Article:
Thursday, July 25, 2013
What challenges await new AFC coaches?
By John Parolin, ESPN Stats & Info
Eight NFL teams welcome new head coaches to the sideline this season. We take a closer look at some of the challenges those coaches will face. Here’s a look at the AFC (the NFC can be found here.
Buffalo Bills: Doug Marrone
2012 record: 6-10
Big addition: Kevin Kolb and E.J. Manuel were brought in to compete at quarterback, and either should add a vertical element to the Bills offense. Since Ryan Fitzpatrick joined the Bills in 2009, his 25.4 completion percentage on throws deeper than 20 yards downfield is worst in the league.
One headache: Are two rookies (Robert Woods and Marquise Goodwin) enough to improve the Bills receiving corps? Despite using more three-plus wide receiver sets than any other team last season, Bills wide receivers recorded the sixth-fewest receiving yards (2,152).
Key stat: The Bills allowed 3.5 yards per rush before first contact on rushes between the tackles last season, worst in the NFL. The Bills haven’t finished a season better than 26th in that category since the start of 2009.
Cleveland Browns: Rob Chudzinski
2012 record: 5-11
Big addition: From Week 10 to the Super Bowl, no player had more sacks than Paul Kruger (12). He and first-round pick Barkevious Mingo will help the Browns transition to a 3-4 defense.
One headache: Is Brandon Weeden the right quarterback to run a Norv Turner offense? Weeden overthrew or underthrew receivers on 45 percent of his throws at least 15 yards downfield last year, third highest in the league.
Key stat: The Browns' defense allowed a 28.7 Total QBR last year, third best in the league. However, the offense ranked 30th in third-down conversion percentage (30.7 percent).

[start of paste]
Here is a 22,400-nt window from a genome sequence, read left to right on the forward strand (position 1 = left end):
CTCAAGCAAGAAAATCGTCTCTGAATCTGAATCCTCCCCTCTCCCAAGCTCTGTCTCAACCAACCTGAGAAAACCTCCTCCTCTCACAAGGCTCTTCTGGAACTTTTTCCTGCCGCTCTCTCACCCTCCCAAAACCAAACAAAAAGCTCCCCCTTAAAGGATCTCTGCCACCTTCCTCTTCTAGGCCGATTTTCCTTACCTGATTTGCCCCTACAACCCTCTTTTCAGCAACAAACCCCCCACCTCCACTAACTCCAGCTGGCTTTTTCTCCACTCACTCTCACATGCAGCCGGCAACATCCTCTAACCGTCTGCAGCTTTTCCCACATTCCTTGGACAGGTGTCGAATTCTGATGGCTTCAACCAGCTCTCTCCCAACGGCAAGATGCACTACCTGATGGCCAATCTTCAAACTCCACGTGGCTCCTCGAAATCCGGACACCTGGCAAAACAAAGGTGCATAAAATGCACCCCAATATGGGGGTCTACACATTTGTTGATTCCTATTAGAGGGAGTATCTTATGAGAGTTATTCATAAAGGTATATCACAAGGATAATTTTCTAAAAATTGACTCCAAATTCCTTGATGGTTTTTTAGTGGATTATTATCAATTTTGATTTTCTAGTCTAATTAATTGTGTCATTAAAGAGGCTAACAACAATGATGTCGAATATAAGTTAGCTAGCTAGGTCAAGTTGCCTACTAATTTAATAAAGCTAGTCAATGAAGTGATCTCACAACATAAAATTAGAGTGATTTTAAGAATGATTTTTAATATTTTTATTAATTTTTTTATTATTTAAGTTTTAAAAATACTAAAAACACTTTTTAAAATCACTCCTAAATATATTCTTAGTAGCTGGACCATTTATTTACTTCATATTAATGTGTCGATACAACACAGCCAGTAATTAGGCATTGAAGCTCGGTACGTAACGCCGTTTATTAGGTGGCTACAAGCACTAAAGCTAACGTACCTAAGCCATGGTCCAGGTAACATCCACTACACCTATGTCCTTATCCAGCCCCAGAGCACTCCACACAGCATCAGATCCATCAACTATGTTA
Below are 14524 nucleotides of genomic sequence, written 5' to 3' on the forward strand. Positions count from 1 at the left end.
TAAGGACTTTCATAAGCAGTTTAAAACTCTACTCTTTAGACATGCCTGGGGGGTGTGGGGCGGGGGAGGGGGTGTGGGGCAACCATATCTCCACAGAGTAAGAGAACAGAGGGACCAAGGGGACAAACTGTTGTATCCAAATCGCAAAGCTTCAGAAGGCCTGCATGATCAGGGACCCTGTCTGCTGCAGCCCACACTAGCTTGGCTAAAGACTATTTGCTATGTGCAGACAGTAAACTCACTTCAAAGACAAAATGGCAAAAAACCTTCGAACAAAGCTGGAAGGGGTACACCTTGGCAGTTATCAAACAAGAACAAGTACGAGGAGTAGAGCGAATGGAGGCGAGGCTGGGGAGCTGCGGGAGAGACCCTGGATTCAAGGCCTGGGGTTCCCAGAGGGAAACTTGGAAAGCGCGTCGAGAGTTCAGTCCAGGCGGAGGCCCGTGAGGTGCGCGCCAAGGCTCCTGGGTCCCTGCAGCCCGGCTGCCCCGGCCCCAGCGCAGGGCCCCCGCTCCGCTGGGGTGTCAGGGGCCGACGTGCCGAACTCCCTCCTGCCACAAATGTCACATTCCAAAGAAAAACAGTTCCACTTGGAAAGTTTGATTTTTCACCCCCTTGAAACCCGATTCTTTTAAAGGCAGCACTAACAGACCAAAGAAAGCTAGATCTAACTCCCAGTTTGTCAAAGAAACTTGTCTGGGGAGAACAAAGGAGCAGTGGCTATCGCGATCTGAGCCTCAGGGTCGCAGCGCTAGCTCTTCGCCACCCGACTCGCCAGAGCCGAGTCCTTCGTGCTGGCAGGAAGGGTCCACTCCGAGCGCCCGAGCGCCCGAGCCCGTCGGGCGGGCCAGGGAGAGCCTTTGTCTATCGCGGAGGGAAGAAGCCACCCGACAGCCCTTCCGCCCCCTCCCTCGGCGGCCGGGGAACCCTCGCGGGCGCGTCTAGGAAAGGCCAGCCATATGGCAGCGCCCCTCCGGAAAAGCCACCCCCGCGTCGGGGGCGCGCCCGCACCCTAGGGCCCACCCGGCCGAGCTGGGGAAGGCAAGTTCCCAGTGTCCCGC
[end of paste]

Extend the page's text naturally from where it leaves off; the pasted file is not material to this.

Jacksonville Jaguars: Gus Bradley
2012 record: 2-14
Big addition: Luke Joeckel will immediately bolster a Jaguars offensive line that allowed 50 sacks last season, third most in the league.
One headache: Now that they can protect quarterbacks better, they need to find one. Jaguars quarterbacks Blaine Gabbert and Chad Henne combined for a 34.8 Total QBR, one of only five teams worse than 40.0.
Key stat: The Jaguars used four or fewer pass rushers on 80 percent of opponent dropbacks last season, fifth-highest in the NFL. Although the Jags depended on standard pressure, they averaged a sack once every 32.9 dropbacks, worst in the NFL.
Kansas City Chiefs: Andy Reid
2012 record: 2-14
Big addition: Alex Smith posted career highs in completion percentage (70.2 percent) and yards per attempt (8.0) last year. Smith’s completion percentage was best among 36 quarterbacks with at least 200 attempts.
One headache: Jonathan Baldwin caught 42 percent of his targets last season, the worst catch percentage among 162 players with at least 40 targets. Free-agent signee Donnie Avery wasn’t much better, with the fifth-lowest catch percentage among 44 players with at least 100 targets.
Key stat: The Chiefs' defense allowed 893 rush yards after contact last year, the most of any team in the league. Only the Colts allowed more 20-yard rushes (21) than the Chiefs' defense (19).
San Diego Chargers: Mike McCoy
2012 record: 7-9
Big addition: Free-agent tackle Max Starks and first-round pick D.J. Fluker will help create holes in the running game. The Chargers averaged 1.9 yards before contact per rush last year, one of two offenses to average fewer than 2.0.
One headache: Robert Meachem will carry a cap hit of $6.9 million this year, 11th-highest among wide receivers. Six Chargers were targeted more than Meachem (32) last year, and he tied for 181st in targets among all players.
Key stat: Philip Rivers has to control the ball better. Rivers fumbled 15 times last year, most in a season since Jon Kitna had 17 in 2007.